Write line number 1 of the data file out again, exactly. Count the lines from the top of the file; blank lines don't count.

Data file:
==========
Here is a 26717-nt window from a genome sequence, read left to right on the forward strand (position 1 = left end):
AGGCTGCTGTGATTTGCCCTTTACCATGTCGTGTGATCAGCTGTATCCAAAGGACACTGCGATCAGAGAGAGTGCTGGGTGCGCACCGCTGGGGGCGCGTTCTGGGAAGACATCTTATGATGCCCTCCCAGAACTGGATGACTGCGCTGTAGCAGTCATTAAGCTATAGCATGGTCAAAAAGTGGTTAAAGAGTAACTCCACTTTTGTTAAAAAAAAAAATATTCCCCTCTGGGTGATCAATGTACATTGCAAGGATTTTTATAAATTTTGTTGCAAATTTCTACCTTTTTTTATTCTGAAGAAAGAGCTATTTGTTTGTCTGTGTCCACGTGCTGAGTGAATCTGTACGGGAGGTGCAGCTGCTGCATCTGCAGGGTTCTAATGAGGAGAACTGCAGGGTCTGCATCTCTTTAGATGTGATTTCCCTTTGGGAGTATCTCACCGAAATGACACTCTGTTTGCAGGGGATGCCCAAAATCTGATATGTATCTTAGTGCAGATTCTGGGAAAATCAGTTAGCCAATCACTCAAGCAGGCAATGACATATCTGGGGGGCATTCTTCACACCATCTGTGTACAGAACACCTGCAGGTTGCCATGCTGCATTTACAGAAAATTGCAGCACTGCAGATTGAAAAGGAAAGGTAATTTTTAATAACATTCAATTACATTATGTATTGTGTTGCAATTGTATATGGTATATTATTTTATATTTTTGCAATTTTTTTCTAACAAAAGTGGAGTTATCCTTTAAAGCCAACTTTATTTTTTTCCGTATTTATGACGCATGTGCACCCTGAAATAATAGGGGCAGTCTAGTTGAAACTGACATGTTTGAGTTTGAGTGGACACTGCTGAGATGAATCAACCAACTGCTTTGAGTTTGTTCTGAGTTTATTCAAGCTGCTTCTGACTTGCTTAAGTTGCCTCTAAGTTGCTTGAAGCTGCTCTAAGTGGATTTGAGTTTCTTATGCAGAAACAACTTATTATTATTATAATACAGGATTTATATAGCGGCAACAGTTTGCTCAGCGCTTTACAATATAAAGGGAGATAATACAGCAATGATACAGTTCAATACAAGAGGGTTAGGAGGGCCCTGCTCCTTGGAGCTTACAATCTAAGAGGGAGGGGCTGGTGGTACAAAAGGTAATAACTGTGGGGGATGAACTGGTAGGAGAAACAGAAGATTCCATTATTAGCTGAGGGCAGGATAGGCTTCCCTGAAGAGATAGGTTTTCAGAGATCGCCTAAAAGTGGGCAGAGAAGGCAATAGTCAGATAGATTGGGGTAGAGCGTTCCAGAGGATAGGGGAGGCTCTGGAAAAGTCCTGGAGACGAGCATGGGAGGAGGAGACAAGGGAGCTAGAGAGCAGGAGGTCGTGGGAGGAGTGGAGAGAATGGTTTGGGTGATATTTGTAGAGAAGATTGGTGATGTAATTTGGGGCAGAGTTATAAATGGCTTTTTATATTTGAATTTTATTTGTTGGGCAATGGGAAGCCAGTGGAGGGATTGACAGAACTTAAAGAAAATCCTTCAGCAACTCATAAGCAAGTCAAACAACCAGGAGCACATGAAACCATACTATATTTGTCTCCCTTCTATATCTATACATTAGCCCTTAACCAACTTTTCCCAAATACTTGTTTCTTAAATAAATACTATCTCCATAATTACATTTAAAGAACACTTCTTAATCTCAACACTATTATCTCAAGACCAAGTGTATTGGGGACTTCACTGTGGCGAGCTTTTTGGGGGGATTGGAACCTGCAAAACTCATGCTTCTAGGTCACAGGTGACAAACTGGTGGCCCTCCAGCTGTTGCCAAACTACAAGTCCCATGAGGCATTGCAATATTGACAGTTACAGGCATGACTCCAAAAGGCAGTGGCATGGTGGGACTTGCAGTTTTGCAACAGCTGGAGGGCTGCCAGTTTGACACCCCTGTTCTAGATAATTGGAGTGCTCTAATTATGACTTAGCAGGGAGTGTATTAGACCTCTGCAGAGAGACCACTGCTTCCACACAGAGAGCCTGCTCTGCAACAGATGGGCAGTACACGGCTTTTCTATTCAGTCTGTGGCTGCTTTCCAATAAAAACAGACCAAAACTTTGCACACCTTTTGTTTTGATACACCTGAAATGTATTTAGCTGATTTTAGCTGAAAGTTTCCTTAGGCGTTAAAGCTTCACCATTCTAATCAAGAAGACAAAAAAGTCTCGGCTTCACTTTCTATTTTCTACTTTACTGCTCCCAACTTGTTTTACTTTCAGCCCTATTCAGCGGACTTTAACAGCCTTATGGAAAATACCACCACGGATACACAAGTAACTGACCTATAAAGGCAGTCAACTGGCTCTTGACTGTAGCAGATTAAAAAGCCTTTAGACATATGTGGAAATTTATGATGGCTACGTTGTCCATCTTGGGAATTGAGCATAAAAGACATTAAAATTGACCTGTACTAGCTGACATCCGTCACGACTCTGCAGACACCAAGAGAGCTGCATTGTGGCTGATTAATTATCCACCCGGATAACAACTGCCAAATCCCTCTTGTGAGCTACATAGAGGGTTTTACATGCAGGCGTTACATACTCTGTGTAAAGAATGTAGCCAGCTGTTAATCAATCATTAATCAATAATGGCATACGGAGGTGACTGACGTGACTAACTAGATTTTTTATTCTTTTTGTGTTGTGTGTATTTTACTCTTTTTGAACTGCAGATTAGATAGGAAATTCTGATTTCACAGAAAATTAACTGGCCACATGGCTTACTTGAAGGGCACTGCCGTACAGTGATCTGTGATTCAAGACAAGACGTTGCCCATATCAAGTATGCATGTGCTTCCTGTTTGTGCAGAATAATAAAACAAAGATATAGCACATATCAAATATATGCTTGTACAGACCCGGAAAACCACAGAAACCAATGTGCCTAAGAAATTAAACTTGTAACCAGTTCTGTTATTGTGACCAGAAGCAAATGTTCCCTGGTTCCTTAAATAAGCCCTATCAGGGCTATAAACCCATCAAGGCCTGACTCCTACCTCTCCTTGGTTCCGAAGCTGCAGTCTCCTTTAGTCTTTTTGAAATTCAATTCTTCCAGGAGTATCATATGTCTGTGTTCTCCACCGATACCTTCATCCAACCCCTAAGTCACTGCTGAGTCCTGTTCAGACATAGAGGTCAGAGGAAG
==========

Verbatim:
Here is a 26717-nt window from a genome sequence, read left to right on the forward strand (position 1 = left end):